Discord in Ahn’s People’s Party spreads

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Discord in Ahn’s People’s Party spreads

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Ahn Cheol-soo, co-chairman of the People’s Party, right, speaks during an election strategy meeting on Monday. Leaders Kim Han-gill, center, and Chun Jung-bae sat with Ahn, but presented different opinions on how their newly formed party must react to the main opposition party’s proposal for a merger before the April 13 general election. [NEWSIS]

The chasm between Ahn Cheol-soo, founder of the People’s Party, and fellow party leaders grew wider Monday as they clashed publicly over a proposed merger with the main opposition Minjoo Party of Korea.

In a meeting held to discuss the April general election, now just 36 days away, Kim Han-gill, the party’s chief campaign manager, was anything but supportive of Ahn’s firm decision not to unite with the Minjoo Party and publicly doubted his political judgement.

“In politics, we need to consider the nation and its people,” said Kim. “If we weren’t trying to block the ruling party [Saenuri] from winning enough seats to unilaterally amend the constitution, then it would be fine for our party to die in the wilderness.”

A constitutional amendment requires two-thirds support from the National Assembly.

Kim’s remarks were a direct jab at his co-chairman’s emotional announcement Sunday quashing any possibility of a merger with the Minjoo Party. Ahn said he would rather “die in the wilderness” as a People’s Party member.

Ahn was in the same meeting Monday and reiterated his rejection of a merger, saying he trusts the voters not to allow the Saenuri Party to earn 200 seats or more, enough to pass a constitutional amendment on its own.

Yonhap News Agency reported that Kim told journalists after the meeting that he thought the party seemed “too lackadaisical” about the possibility of a worst-case scenario - at least 200 Saenuri seats in the assembly - and that his openly critical comment about Ahn was “something not worth talking behind closed doors.”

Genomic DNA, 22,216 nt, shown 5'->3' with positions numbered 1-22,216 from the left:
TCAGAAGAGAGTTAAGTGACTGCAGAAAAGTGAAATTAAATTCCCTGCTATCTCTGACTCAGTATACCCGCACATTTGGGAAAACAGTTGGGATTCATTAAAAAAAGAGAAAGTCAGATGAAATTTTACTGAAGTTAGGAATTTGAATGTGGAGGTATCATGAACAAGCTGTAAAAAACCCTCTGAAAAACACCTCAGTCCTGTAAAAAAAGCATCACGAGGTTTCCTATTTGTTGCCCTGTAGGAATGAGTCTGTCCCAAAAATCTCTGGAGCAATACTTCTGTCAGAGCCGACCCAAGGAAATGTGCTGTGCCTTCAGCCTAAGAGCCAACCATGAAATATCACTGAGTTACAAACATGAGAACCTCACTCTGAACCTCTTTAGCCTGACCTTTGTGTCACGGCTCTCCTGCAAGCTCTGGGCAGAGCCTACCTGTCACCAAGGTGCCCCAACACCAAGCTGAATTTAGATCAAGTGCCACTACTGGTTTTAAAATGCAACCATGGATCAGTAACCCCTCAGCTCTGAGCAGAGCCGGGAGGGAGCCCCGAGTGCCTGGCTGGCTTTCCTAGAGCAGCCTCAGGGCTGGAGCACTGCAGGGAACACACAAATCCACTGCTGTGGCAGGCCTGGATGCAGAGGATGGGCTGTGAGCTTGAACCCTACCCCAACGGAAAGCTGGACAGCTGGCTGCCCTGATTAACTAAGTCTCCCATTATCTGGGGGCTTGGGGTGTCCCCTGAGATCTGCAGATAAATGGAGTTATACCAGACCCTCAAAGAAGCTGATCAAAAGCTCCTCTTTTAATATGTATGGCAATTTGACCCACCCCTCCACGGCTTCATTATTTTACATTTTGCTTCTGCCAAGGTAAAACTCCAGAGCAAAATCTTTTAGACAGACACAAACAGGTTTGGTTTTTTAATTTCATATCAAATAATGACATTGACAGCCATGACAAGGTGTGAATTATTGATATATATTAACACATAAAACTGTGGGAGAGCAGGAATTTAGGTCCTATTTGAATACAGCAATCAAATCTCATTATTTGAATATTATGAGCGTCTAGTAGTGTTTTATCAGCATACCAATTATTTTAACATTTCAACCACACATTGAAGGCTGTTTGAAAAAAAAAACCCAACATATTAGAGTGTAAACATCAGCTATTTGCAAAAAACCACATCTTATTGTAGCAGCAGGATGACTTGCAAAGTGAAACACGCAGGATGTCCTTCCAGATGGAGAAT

Chung Jung-bae, a co-chairman of the People’s Party, echoed Kim’s statements after the meeting, telling reporters that the nation would face the state of a “Hell Joseon” if Saenuri gained the power to unilaterally approve bills.

“Hell Joseon” is a newly coined term that refers to how tough life in Korea is.

The merger proposal, initially introduced by Kim Chong-in, the interim leader of the Minjoo Party, dates back to last Wednesday when he invited politicians who abandoned the party earlier to return. Ahn himself defected from the party late last year amid a rupture with then-Chairman Moon Jae-in.

Ahn has repeatedly turned down the offer, saying his main goal is to make Korea a three-party system. Some other representatives within his party have contended that the party’s goal should be to block the Saenuri Party from gaining a majority, even if that requires a merger or an electoral alliance.

In the latest Realmeter poll conducted from Feb. 29 to March 4, the People’s Party saw 11.5 percent support, down 0.6 percent from the week before and way behind Saenuri Party’s 43.7 percent and the Minjoo Party’s 28 percent.

When asked who would be the next Korean president, Ahn came in fourth with 9.9 percent, down from 11.1 percent the previous week. The latest results had made him switch ranks with former Seoul Mayor Oh Se-hoon of the Saenuri Party, who earned 9.8 percent of votes.

The first three were Moon Jae-in of the Minjoo Party with 19.6 percent, Saenuri’s Kim Moo-sung with 16.5 percent and Oh.

Meanwhile, with another member joining the group Monday, the People’s Party currently has 19 lawmakers.

BY LEE SUNG-EUN [lee.sungeun@joongang.co.kr]

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